Stories of a saint with papal biographer George Weigel
As part of its Catholic Culture series, the Center for Ethics and Culture sponsored George Weigel at Notre Dame this past week. This series, which began in 2002, offers “lectures focused on prominent Catholic figures in literature and the arts” in order to expose the Notre Dame community “to the richness of our vast Catholic cultural heritage.”
George Weigel serves as Distinguished Senior Fellow and Chair of Catholic Studies at the Ethics and Public Policy Center in Washington, D.C. His focus during this lecture, however, stemmed from his position as best-selling author of three biographies of Pope Saint John Paul II: Witness to Hope, The End and the Beginning, and Lessons in Hope.
His latest book, Lessons in Hope, is less of a structured biography, but more a collection of anecdotes about the Holy Father. Weigel opened his lecture by describing a dinner setting with the Pope on December 15, 2004. At that time, he had written one biography and had originally thought that would be enough, but on that day, just months before the Pope’s death, he told the Pope, “I promise I will finish what I began.” It was then, he said, that he realized there was so much more of the Pope’s story to tell.
After several years of research, he published the second biography in 2010 and once again thought his work was done. However, as time passed since the Pope’s death, Weigel said that people felt as though the Pope was drifting away from them, becoming intangible. “What they wanted were stories…that would bring him back, closer,” he explained, and that made him realize that he still had work to do. “Perhaps I hadn’t fulfilled my promise to him on that last night because I hadn’t told all of his stories.”
And so the idea for Lesson in Hope was born. Weigel discussed the different approach he took in writing this book by describing an encounter with the Pope in March 1996: “In a wistful frame of mind…[the Pope] told me, ‘They try to understand me from the outside, but I can only be understood from inside,’ and I thought that was about right.”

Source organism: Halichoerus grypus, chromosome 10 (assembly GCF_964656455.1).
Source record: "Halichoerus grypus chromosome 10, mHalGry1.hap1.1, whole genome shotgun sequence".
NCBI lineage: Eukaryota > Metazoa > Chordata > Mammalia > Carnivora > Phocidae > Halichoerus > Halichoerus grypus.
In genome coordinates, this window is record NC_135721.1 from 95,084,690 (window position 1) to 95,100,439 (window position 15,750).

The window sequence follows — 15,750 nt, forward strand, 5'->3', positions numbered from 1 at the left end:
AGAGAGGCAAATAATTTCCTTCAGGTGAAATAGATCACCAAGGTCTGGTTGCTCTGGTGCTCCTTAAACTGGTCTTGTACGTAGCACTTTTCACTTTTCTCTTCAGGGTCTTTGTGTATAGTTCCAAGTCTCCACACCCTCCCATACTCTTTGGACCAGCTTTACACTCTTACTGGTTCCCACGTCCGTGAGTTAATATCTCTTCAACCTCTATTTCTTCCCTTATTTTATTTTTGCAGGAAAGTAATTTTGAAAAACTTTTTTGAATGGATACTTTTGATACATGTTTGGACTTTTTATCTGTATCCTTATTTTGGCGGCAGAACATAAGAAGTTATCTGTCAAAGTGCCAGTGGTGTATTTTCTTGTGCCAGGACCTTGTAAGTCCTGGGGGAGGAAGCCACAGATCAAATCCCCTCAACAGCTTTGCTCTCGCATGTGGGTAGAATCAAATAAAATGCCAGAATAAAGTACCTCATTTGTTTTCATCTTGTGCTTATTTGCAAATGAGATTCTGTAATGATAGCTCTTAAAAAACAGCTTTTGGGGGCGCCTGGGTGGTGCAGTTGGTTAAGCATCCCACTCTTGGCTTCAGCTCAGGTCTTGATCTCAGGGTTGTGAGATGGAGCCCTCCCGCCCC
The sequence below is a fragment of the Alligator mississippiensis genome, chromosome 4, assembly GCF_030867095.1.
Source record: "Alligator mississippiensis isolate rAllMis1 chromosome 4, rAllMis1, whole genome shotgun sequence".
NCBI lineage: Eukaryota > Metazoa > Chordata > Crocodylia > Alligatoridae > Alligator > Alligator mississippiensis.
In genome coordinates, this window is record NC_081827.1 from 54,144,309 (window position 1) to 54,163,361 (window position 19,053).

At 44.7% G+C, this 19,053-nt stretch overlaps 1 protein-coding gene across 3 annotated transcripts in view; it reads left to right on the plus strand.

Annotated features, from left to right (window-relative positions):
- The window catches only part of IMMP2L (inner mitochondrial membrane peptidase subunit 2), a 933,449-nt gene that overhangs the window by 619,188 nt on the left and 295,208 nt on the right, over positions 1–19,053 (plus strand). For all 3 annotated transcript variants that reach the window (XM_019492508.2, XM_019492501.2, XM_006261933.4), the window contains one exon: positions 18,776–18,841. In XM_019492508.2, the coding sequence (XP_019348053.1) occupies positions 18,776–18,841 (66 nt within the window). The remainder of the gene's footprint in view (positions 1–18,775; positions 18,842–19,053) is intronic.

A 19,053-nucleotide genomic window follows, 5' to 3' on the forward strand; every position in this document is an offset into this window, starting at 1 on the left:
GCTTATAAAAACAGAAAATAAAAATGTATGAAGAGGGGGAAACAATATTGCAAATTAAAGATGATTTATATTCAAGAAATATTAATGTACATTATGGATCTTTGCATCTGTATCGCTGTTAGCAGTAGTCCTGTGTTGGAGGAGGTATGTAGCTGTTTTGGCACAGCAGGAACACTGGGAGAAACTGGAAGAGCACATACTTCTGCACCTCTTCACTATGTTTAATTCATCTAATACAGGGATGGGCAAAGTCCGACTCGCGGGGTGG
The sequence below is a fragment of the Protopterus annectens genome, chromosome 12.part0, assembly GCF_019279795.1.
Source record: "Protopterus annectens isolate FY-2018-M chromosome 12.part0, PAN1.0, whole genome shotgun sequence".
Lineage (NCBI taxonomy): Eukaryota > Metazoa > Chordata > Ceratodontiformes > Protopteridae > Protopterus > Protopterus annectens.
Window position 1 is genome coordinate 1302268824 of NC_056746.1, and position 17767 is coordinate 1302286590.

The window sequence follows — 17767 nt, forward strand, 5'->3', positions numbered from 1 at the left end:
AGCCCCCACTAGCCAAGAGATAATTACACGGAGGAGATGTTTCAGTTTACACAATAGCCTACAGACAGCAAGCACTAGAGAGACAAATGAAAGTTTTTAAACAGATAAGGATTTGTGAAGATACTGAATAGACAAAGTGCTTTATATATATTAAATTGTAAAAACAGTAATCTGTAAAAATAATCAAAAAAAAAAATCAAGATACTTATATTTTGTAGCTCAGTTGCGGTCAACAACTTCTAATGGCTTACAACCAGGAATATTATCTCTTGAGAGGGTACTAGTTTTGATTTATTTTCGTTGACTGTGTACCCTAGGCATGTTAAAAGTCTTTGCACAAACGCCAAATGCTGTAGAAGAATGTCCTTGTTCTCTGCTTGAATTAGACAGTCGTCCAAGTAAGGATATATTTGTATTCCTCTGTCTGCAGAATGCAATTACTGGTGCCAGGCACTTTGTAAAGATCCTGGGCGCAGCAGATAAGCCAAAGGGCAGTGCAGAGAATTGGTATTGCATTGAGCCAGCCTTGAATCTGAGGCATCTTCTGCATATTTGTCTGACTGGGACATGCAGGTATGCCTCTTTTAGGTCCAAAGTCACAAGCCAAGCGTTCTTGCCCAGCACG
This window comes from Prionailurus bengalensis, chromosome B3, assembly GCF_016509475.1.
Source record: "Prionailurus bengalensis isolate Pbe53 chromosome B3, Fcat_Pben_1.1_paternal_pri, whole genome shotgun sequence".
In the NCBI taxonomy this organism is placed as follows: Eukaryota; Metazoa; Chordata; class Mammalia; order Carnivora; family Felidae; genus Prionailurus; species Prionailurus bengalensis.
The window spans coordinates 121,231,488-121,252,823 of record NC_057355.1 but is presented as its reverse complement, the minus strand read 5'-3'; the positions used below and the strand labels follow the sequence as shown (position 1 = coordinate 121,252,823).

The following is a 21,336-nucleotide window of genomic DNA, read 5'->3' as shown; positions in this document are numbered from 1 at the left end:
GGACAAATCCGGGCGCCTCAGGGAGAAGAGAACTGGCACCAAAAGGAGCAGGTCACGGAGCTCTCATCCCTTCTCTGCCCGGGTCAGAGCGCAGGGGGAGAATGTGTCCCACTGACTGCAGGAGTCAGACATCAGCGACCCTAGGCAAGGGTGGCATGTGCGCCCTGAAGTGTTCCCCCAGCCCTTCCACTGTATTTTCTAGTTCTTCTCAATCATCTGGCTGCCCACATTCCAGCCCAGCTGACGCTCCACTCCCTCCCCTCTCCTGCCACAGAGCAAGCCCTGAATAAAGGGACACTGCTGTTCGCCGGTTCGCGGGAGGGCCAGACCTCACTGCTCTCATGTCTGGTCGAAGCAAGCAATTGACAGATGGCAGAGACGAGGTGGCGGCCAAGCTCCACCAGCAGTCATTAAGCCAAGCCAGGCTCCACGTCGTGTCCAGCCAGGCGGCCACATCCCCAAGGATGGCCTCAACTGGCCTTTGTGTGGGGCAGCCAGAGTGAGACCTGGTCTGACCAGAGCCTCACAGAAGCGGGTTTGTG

Weigel strove to understand Pope Saint John Paul II in different terms than other biographers, to “illuminate facets of Carol Wojtyla’s remarkable life as priest, bishop and pope.” Some of the anecdotes he included showed the Pope as a “man of intense prayer.” For instance, before World Youth Day began in 1983, everyone told Pope Saint John Paul II that he was crazy and that it could not be done, “but because he had prayed over that inspiration…and through the remarkable friendships with young people…he thought it was not just doable but manageable.”
In another example, Weigel described the Pope as “a modern mind with a very modern critique of modernity.” He said that the Pope “refused to submit to the tyranny of the possible,” or thinking that social changes were inevitable and that the Church should surrender to problems such as the Berlin Wall and the sexual revolution. The Pope fought Communism for years and published his well-known Theology of the Body to combat the sexual revolution, never once giving up. Weigel said the Pope’s “permanent openness kept permanent freshness to the pontificate until the very end.”
Weigel also included personal anecdotes of his experiences with the Pope, saying that he had a “genuine pastor’s heart” and that “he never forgot that he was a priest.” Addressing the same dinner on December 15, 2004, Weigel said that his father had died two months previously. This was the first time he had seen the Holy Father since then, and the first thing Pope Saint John Paul II said to him was “How’s your mother doing?” Weigel said that stayed with him as he wrote Lessons in Hope.
He had so many stories to tell about the Pope that when it came time for production, his editor told him he needed to cut a third of the pages he had written. “I had about 600 pages written,” Weigel said, and the finished product has around 400. As to why he chose to keep certain stories over others, he said that he sought to assure people through the stories that Pope Saint John Paul II was a real, very human person who could connect with others and did not simply live in “his own orbit” of holiness above everyone else. “And some,” he added with a chuckle, “were just very good stories.”
“It led me to think of my own life in a different way,” he reflected. Writing about Pope Saint John Paul II’s life helped him to see random things in his own life as preparation for fifteen years of biographing a saint.
“I learned to be open to the surprises, as indeed he was,” he said. “And I have found in my own life that it’s a spiritually enriching way to live.”
Monica VanBerkum is a sophomore anthropology major living in Cavanaugh Hall. As the weather turns cold, you will find her desperately seeking any ray of sun while also enthusiastically busting out her fuzzy socks. Contact Monica at firstname.lastname@example.org.